Additionally, the FDA investigator noted that the drug products in your facility that were intended or expected to be sterile were prepared, packed, or held under insanitary conditions, whereby they may have become contaminated with filth or rendered injurious to health, causing your drug products to be adulterated under section 501(a)(2)(A) of the FDCA. For example, the investigator observed an ISO 5 (b)(4) located in an unclassified room. The investigator also noted that your firm uses non-sterile gloves in the (b)(4) for the production of sterile products.   In addition, the investigator noted that your firm used non-sterile wipes to clean the (b)(4).  Furthermore, the investigator noted that your firm failed to demonstrate through appropriate studies that your (b)(4) is able to provide adequate protection of the ISO 5 area in which sterile products are processed. Therefore, your products may be produced in an environment that poses a significant contamination risk. 
 
The FDA investigator also noted CGMP violations at your facility, causing the drug products for which you have not obtained valid prescriptions for individually-identified patients to be adulterated under section 501(a)(2)(B) of the FDCA. The violations include, for example:
 
1.    Your firm failed to establish an adequate system for maintaining equipment used to control the aseptic conditions (21 CFR 211.42(c)(10)(vi)).
2.    Your firm failed to establish and follow appropriate written procedures that are designed to prevent microbiological contamination of drug products purporting to be sterile, and that include validation of all aseptic and sterilization processes (21 CFR 211.113(b)).
3.    Your firm failed to establish an adequate system for cleaning and disinfecting the room and equipment to produce aseptic conditions (21 CFR 211.42(c)(10)(v)).
4.    Your firm failed to ensure that manufacturing personnel wear clothing appropriate to protect drug product from contamination (21 CFR 211.28(a)).
5.    Your firm failed to establish an adequate system for monitoring environmental conditions in aseptic processing areas (21 CFR 211.42(c)(10)(iv)). 
 
It is a prohibited act under section 301(k) of the FDCA to do any act with respect to a drug, if such act is done while the drug is held for sale after shipment in interstate commerce and results in the drug being adulterated.
 
C. Corrective Actions
 
FDA acknowledges receipt of your response to the Form FDA 483 dated March 16, 2015, in which you state, as noted previously, that as of March 12, 2015, your firm “has hereby agreed to cease and desist compounding sterile products altogether.”
 
If you decide to resume production of sterile drugs, FDA strongly recommends that your management undertake a comprehensive assessment of your operations, including facility design, procedures, personnel, processes, materials, and systems. In particular, this review should assess your aseptic processing operations. A third party consultant with relevant sterile drug manufacturing expertise could be useful in conducting this comprehensive evaluation. 
 
Please be aware that section 501(a)(2)(A) of the FDCA concerning insanitary conditions applies regardless of whether the drugs are compounded and distributed after receipt of a prescription for an identified individual patient. You should correct all insanitary conditions at your firm before you resume sterile drug production.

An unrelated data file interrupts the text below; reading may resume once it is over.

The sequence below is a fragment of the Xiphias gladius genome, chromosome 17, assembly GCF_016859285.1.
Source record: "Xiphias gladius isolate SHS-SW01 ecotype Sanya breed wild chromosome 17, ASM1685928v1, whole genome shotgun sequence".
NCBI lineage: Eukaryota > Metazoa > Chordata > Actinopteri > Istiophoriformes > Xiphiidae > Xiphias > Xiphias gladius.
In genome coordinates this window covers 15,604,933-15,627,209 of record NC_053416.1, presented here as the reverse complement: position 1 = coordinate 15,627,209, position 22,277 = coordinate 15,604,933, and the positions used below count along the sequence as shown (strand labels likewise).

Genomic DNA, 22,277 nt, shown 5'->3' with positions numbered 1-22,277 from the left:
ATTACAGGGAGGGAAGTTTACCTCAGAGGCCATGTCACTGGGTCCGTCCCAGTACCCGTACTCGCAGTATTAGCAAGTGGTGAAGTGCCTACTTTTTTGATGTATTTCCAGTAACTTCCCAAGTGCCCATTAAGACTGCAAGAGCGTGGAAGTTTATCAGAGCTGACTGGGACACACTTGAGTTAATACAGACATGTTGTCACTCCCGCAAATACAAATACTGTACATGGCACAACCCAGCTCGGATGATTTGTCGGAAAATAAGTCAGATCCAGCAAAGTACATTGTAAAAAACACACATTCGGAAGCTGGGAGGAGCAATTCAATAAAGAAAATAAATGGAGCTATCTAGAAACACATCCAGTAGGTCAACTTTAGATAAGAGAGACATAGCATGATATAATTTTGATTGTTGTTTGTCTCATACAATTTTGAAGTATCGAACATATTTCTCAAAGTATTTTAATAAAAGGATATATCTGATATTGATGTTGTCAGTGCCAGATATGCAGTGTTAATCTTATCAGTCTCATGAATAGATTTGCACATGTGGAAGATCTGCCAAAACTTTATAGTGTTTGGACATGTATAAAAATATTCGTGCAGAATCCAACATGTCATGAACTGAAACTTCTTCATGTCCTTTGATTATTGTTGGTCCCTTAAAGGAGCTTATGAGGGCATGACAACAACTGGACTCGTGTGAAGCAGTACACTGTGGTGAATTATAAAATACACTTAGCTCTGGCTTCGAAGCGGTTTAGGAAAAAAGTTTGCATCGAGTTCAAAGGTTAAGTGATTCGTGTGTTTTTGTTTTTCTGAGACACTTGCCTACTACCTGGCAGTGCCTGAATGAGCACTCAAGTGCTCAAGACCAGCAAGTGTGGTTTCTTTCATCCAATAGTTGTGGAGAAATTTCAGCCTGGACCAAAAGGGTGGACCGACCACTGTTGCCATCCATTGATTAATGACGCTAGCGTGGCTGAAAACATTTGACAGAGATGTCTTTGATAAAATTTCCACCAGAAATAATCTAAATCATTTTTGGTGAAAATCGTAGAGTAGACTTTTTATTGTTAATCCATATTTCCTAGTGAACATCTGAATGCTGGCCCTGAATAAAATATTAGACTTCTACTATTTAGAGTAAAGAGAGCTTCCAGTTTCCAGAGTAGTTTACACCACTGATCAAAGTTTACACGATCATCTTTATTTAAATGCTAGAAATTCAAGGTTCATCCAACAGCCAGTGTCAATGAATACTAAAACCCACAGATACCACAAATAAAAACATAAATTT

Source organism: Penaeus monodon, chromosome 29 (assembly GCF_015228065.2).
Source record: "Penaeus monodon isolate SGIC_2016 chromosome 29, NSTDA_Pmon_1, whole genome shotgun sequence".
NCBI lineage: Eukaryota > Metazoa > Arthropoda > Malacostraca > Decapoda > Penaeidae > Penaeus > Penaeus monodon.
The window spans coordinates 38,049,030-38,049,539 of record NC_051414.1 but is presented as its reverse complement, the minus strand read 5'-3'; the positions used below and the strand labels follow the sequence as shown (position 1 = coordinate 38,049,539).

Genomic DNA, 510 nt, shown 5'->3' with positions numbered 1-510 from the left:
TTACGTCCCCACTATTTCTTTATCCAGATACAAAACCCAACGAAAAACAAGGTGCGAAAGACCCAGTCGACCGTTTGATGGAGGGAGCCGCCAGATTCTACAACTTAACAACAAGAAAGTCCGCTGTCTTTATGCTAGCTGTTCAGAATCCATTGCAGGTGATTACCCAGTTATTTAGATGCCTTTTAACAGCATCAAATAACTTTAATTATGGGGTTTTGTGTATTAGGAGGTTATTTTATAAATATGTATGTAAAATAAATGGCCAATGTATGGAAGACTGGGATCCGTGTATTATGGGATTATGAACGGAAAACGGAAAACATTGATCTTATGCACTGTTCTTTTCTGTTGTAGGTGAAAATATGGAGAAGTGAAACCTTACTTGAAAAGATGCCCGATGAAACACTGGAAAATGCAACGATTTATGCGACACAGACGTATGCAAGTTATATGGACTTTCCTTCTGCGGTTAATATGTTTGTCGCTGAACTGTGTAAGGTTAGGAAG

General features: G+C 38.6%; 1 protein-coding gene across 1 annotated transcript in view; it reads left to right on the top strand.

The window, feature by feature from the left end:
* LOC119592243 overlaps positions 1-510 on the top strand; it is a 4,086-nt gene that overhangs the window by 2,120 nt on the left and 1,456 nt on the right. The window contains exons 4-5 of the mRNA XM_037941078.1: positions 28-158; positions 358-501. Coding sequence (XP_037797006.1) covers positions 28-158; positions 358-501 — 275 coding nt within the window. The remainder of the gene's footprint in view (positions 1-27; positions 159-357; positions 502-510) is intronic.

In addition, if you continue to manufacture and dispense drug products without valid prescriptions for individually-identified patients, the manufacture of such drugs would be subject to FDA’s drug CGMP regulations (21 CFR Parts 210 and 211), among other requirements described above, and before doing so, you should fully implement corrections that meet the minimum requirements of 21 CFR Part 211 in order to provide assurance that the drug products produced by your firm conform to the basic quality standards regarding safety, identity, strength, quality, and purity.
 
E. Conclusion
 
The violations cited in this letter are not intended to be an all-inclusive statement of violations at your facility. You are responsible for investigating and determining the causes of the violations identified above and for preventing their recurrence or the occurrence of other violations. It is your responsibility to ensure that your firm complies with all requirements of federal law, including FDA regulations. 
 
If you decide to resume sterile operations, you should take prompt action to correct the violations cited in this letter. Failure to promptly correct these violations may result in legal action without further notice, including, without limitation, seizure and injunction.
 
Within fifteen (15) working days of receipt of this letter, please notify this office in writing if you have taken any specific steps to correct violations or you may inform us that you do not intend to resume production of sterile drugs. If you intend to resume production of sterile drugs in the future, please include an explanation of each step being taken to prevent the recurrence of violations, as well as copies of related documentation. If you do not believe that the products discussed above are in violation of the FDCA, include your reasoning and any supporting information for our consideration. In addition to taking appropriate corrective actions, you should notify this office prior to resuming production of any sterile drugs in the future. 
 
Your written notification should refer to the Warning Letter Number above (483891). Please address your reply to Ernest F. Bizjak, Compliance Officer, at the address above.
 
If you have questions regarding the contents of this letter, please contact Mr. Bizjak by email at ernest.bizjak@fda.hhs.gov or by phone at 301-796-4081.
 
Sincerely,
/S/ 
Evelyn Bonnin
District Director
Baltimore District
 
 
CC:
Caroline D. Juran, R.Ph., Executive Director
Virginia Board of Pharmacy
Perimeter Center
9960 Mayland Drive, Ste 300
Henrico, VA  23233